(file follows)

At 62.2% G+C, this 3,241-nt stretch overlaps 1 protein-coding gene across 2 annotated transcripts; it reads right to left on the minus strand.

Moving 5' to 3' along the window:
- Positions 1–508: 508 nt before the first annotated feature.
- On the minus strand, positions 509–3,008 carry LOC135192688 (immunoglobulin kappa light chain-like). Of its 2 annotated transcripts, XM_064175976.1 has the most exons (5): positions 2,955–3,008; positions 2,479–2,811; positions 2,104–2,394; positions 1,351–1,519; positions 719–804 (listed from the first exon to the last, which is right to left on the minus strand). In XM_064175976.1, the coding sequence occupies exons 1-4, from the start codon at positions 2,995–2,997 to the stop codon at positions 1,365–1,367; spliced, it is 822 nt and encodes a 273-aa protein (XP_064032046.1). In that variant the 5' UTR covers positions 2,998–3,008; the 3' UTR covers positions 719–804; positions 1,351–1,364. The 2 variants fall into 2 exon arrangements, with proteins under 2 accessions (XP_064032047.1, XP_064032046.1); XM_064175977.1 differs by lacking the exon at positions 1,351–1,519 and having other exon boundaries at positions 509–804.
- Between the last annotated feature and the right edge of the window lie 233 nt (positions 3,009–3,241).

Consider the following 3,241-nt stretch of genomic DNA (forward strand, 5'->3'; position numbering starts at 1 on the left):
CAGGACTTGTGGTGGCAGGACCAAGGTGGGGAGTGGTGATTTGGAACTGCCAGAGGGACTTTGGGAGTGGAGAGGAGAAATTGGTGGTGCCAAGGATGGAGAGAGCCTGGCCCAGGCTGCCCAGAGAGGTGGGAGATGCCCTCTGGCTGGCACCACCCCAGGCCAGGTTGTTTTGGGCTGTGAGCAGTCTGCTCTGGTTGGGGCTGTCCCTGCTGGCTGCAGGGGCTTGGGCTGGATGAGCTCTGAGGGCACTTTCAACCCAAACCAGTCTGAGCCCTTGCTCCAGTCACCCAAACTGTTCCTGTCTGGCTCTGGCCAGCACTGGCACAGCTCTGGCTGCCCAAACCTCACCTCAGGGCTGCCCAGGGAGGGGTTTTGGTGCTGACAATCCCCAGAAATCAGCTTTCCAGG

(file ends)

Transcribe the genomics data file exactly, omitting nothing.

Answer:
At 62.2% G+C, this 3,241-nt stretch overlaps 1 protein-coding gene across 2 annotated transcripts; it reads right to left on the minus strand.

Moving 5' to 3' along the window:
- Positions 1–508: 508 nt before the first annotated feature.
- On the minus strand, positions 509–3,008 carry LOC135192688 (immunoglobulin kappa light chain-like). Of its 2 annotated transcripts, XM_064175976.1 has the most exons (5): positions 2,955–3,008; positions 2,479–2,811; positions 2,104–2,394; positions 1,351–1,519; positions 719–804 (listed from the first exon to the last, which is right to left on the minus strand). In XM_064175976.1, the coding sequence occupies exons 1-4, from the start codon at positions 2,995–2,997 to the stop codon at positions 1,365–1,367; spliced, it is 822 nt and encodes a 273-aa protein (XP_064032046.1). In that variant the 5' UTR covers positions 2,998–3,008; the 3' UTR covers positions 719–804; positions 1,351–1,364. The 2 variants fall into 2 exon arrangements, with proteins under 2 accessions (XP_064032047.1, XP_064032046.1); XM_064175977.1 differs by lacking the exon at positions 1,351–1,519 and having other exon boundaries at positions 509–804.
- Between the last annotated feature and the right edge of the window lie 233 nt (positions 3,009–3,241).

Consider the following 3,241-nt stretch of genomic DNA (forward strand, 5'->3'; position numbering starts at 1 on the left):
CAGGACTTGTGGTGGCAGGACCAAGGTGGGGAGTGGTGATTTGGAACTGCCAGAGGGACTTTGGGAGTGGAGAGGAGAAATTGGTGGTGCCAAGGATGGAGAGAGCCTGGCCCAGGCTGCCCAGAGAGGTGGGAGATGCCCTCTGGCTGGCACCACCCCAGGCCAGGTTGTTTTGGGCTGTGAGCAGTCTGCTCTGGTTGGGGCTGTCCCTGCTGGCTGCAGGGGCTTGGGCTGGATGAGCTCTGAGGGCACTTTCAACCCAAACCAGTCTGAGCCCTTGCTCCAGTCACCCAAACTGTTCCTGTCTGGCTCTGGCCAGCACTGGCACAGCTCTGGCTGCCCAAACCTCACCTCAGGGCTGCCCAGGGAGGGGTTTTGGTGCTGACAATCCCCAGAAATCAGCTTTCCAGG